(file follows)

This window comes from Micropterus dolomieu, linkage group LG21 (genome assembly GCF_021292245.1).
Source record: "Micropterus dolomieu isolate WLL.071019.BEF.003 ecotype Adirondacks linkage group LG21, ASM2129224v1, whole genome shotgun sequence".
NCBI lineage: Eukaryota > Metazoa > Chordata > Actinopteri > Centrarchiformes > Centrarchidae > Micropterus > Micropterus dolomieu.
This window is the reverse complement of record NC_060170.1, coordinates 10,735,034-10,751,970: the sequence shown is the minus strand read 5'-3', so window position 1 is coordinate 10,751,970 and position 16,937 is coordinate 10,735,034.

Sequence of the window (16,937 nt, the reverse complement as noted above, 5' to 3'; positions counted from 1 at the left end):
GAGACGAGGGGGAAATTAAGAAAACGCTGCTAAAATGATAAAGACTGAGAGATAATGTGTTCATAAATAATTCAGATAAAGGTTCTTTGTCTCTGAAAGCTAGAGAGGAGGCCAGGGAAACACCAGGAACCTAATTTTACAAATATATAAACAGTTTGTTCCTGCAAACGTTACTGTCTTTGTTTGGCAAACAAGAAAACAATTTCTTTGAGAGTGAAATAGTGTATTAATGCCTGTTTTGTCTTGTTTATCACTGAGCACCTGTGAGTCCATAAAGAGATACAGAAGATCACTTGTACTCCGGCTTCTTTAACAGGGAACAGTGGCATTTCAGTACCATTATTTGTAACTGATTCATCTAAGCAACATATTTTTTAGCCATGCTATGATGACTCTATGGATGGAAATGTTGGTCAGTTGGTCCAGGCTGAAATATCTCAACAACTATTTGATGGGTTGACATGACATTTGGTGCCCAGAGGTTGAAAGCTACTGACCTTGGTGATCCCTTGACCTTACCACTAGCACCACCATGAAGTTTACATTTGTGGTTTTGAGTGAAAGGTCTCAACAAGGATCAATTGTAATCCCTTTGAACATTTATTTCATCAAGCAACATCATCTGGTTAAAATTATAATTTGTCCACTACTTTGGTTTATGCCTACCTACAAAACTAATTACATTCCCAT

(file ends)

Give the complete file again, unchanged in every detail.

This window comes from Micropterus dolomieu, linkage group LG21 (genome assembly GCF_021292245.1).
Source record: "Micropterus dolomieu isolate WLL.071019.BEF.003 ecotype Adirondacks linkage group LG21, ASM2129224v1, whole genome shotgun sequence".
NCBI lineage: Eukaryota > Metazoa > Chordata > Actinopteri > Centrarchiformes > Centrarchidae > Micropterus > Micropterus dolomieu.
This window is the reverse complement of record NC_060170.1, coordinates 10,735,034-10,751,970: the sequence shown is the minus strand read 5'-3', so window position 1 is coordinate 10,751,970 and position 16,937 is coordinate 10,735,034.

Sequence of the window (16,937 nt, the reverse complement as noted above, 5' to 3'; positions counted from 1 at the left end):
GAGACGAGGGGGAAATTAAGAAAACGCTGCTAAAATGATAAAGACTGAGAGATAATGTGTTCATAAATAATTCAGATAAAGGTTCTTTGTCTCTGAAAGCTAGAGAGGAGGCCAGGGAAACACCAGGAACCTAATTTTACAAATATATAAACAGTTTGTTCCTGCAAACGTTACTGTCTTTGTTTGGCAAACAAGAAAACAATTTCTTTGAGAGTGAAATAGTGTATTAATGCCTGTTTTGTCTTGTTTATCACTGAGCACCTGTGAGTCCATAAAGAGATACAGAAGATCACTTGTACTCCGGCTTCTTTAACAGGGAACAGTGGCATTTCAGTACCATTATTTGTAACTGATTCATCTAAGCAACATATTTTTTAGCCATGCTATGATGACTCTATGGATGGAAATGTTGGTCAGTTGGTCCAGGCTGAAATATCTCAACAACTATTTGATGGGTTGACATGACATTTGGTGCCCAGAGGTTGAAAGCTACTGACCTTGGTGATCCCTTGACCTTACCACTAGCACCACCATGAAGTTTACATTTGTGGTTTTGAGTGAAAGGTCTCAACAAGGATCAATTGTAATCCCTTTGAACATTTATTTCATCAAGCAACATCATCTGGTTAAAATTATAATTTGTCCACTACTTTGGTTTATGCCTACCTACAAAACTAATTACATTCCCAT